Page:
Island of the Dead Bardsey Cardigan Bay King John William II

By M. Dinorben Griffith.

All about a little island "monarchy" in Cardigan Bay, which in olden times was one huge cemetery. It is the private property of a member of the aristocracy, but has a crowned King of its own.

The travel epidemic has raged so fiercely of late years that it is difficult to imagine there can be an unexplored nook in the whole of Europe, or one spot untraversed by the foot of the ubiquitous tourist. Yet, within the boundaries of Great Britain, there exists a small island-ancient, historic, and of unique interest, though a terra incognita to a large majority.

As early as the fifth century this island was a prosperous little kingdom, with a noble abbey and saintly brotherhood, who, according to tradition and existing documents, were granted by God the privilege of dying according to seniority. It was also the Mecca of religious England, and, finally, it became an Island of the Dead.

Our little kingdom is a sea-girt rock, to which, for centuries, every barge and shallop brought corpses in place of living emigrants, and every turn of the spade gave evidence of mortality. Today the island is a tiny Arcadic kingdom, where the monarch and his subjects live in true patriarchal simplicity. To them the sea presents fish of many kinds; while the thin soil covering the grave tunneled rocks yields an abundant harvest of unrivalled wheat, barley, and potatoes.

Kaiser Wilhelm I of Germany

The first Emperor of the New Germa­ny is one of those historical person­ages who, without possessing remarkable talents, are nevertheless called upon to act important parts, and upon whom their peoples, after the lapse of centuries, look back as political benefactors. He does not possess the gifts of his deceased bro­ther, is not, like him, keen and witty, a scholar and a connoisseur of art, but he has other qualities, and the very ones which Germany, on account of its inter­nal weakness, and its position between two powerful and ambitious military states, most needed, if it was to escape the fate of Poland. With his clear un­derstanding and firm will, his determina­tion, his spirit of self-sacrifice, his conscientiousness, his consistency in pursuing the objects set before his eyes, he is ex­actly the prince whom our country had to find in order to make Germany strong through unity, and to raise her to her proper place among the nations of Eu­rope. Freedom at home was not our first need, but freedom from foreign influence and restraint; the other, so far as useful and possible to a state like Germany, was sure then to follow and gradually devel­op itself. It is folly to cherish any fears in this regard.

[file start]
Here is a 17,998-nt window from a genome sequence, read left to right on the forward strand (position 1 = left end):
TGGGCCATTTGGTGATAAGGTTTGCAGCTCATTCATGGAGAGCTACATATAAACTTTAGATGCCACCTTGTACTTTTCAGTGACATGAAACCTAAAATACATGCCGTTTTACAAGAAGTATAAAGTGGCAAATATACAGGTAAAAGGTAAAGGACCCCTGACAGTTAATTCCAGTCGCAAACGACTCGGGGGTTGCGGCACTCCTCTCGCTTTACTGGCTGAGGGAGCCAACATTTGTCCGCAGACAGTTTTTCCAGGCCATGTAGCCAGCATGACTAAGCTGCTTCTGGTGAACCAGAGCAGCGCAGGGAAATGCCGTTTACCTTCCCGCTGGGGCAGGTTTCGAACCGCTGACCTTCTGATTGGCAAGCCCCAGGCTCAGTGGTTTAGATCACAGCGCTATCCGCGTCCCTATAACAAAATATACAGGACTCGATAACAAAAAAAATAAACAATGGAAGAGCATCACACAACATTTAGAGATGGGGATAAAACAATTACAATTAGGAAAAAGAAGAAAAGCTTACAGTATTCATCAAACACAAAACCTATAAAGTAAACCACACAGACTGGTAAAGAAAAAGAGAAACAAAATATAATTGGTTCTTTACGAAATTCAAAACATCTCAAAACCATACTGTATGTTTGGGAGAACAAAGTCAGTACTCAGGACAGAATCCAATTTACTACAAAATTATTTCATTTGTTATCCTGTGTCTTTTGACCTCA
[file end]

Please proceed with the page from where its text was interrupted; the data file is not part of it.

John C Calhoun Summer Home Fort Hill South Carolina

No more beautiful or salubrious region is to be found in the whole United States than that which is lifted above the low level and clinging heat of the Atlantic coast by the clustered hills of the Blue Ridge; and no part of this range is more attractive than that included in the easternmost corner of South Carolina, where that State lies like a wedge between North Carolina and Georgia.

It was here, half a century or more ago, that one of the men of the South, who has stamped his name deeply into American history, the Honorable John C. Calhoun, fixed his home, and possessed himself of what have now become ancestral acres. in the prime of the old Southern supremacy and prosperity, in the zenith of the states­man's career, it was a place where the citi­zens of Charleston and Columbia, and all of the rest of the world who were fortunate in having the owner's friendship, went for large hospitality and rural sport au grand seigneur. In these days of the decadence of all that make such a place glorious and its owner an autocrat, the half-deserted mansion has become a point of pilgrimage for those whose imaginations still cling to ­the old order of things, and of curiosity to others, who care to see a relic of former pride.